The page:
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Gold, incentives and meh

Government's GP recruitment data found to be 'seriously flawed' as GPC calls for withdrawal

Exclusive Plans to boost GP recruitment in under-doctored areas have been undermined after Pulse found that data being used to identify the worst hit areas are ‘seriously flawed’, leading the GPC to call for its withdrawal.

Health secretary Jeremy Hunt announced publication of the GP staffing data on the MyNHS website as part of the Government’s ‘new deal’ for general practice and plans to boost recruitment to ‘under-doctored’ areas.

However, the MyNHS data reports have already back-fired after Pulse found data suggesting numerous practices have less than one-tenth of a full-time equivalent GP for practice populations of thousands of patients.

Practice managers said the figures quoted for their workforce were ‘rubbish’, while the GPC has said that the data appears to be ‘seriously flawed’ and should be withdrawn.

This is the latest of the Government’s moves towards ‘transparency’ that has been strongly criticised as misleading and unhelpful, after the CQC was forced to pull its ‘intelligent monitoring’ publication and apologise when data were found to be unfair and crucially flawed.

The new ‘practice workforce’ data provide the number of full-time equivalent (FTE) GPs at each practice, as well as the number of patients and number of GPs per 1,000 patients.

But a number of practices have told Pulse that data about them on the website is wrong, while there is questionable data on a number of other practices.

Practices who stated that their data was wrong included:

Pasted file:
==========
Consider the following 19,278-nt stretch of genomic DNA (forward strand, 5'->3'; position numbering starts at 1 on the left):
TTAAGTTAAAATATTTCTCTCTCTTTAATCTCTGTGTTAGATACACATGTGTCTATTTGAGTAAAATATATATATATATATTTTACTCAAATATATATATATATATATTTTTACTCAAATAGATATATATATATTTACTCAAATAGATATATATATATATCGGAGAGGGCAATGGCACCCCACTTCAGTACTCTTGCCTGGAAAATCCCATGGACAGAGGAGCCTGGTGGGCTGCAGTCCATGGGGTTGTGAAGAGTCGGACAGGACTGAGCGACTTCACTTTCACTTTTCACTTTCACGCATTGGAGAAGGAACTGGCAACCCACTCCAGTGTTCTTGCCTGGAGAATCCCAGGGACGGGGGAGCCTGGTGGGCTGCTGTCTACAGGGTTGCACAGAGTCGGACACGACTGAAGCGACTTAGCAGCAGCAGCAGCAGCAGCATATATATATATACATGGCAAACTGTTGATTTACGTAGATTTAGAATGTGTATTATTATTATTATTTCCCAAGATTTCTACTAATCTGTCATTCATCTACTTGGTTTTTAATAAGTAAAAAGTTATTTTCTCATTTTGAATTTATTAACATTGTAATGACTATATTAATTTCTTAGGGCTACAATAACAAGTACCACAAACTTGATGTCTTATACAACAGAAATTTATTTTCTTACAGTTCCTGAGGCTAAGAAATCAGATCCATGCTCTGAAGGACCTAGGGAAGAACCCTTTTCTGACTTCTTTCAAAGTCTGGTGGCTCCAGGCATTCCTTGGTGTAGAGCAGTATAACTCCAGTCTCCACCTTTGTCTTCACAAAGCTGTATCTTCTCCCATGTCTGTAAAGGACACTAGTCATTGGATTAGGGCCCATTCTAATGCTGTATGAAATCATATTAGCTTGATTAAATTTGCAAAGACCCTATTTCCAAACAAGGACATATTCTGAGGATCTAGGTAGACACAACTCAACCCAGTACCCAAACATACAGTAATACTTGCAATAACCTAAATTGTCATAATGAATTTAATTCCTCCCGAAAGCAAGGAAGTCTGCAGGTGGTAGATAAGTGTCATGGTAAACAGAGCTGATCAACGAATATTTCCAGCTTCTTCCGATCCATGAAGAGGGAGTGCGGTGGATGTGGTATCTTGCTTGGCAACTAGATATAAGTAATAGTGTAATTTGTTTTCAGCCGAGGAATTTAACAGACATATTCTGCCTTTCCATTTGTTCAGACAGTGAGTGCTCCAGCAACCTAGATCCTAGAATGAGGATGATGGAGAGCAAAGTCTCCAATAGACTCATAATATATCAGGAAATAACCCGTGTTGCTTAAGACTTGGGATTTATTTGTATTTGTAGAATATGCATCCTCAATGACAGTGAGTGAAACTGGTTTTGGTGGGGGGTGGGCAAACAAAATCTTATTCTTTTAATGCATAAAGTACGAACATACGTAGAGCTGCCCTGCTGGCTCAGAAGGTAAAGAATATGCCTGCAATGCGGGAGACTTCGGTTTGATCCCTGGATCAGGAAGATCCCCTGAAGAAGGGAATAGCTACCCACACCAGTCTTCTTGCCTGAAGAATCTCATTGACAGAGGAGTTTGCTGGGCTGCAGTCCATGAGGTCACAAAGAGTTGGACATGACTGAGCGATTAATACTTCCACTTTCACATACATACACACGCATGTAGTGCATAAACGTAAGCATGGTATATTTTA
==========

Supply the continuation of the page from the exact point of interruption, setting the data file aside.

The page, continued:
• One practice manager with a MyNHS figure of below one FTE GP, who did not want to be named, said: ‘That’s rubbish, I don’t recognise that figure. I would say it was around one and a third. I would like to know how they arrived at their figures, it’s almost as though they put their finger in the air and came up with the estimate.’
  • Another manager, whose practice was listed as having 0.31 FTE GPs, said: ‘We’ve got one full-time GP who does every session - nine sessions a week. So we are open every session.
  • A third said their figure of 0.64 FTE GPs was ‘simply wrong’ as the practice had one GP, who ‘works more than full-time hours’.

But there was also questionable data on a number of other practices, including one practice with over 7,000 registered patients listed as having zero FTE GPs, and another as having 0.04 FTE GPs for over 2,000 patients.

More than 100 practices are listed as having less than one-fifth of an FTE GP per thousand patients - equating to a GP per 5,000 patients. Pulse tried contacting these practices but only three responded.

Dr Richard Vautrey, deputy chair of the GPC, said the data appeared ‘seriously flawed’ and ‘cannot be relied upon to make any judgements at all and so should be withdrawn’.

Dr Vautrey noted there are no accurate records of the FTE GP numbers available currently.

He said: ‘One of the outcomes of the current workforce data collection is to resolve this issue, but that’s not completed yet.’

The Department of Health (DH) said the data provided a ‘snapshot’ of the most up-to-date workforce figures from the Health and Social Care Information Centre and that the MyNHS site explained how to put the data in context.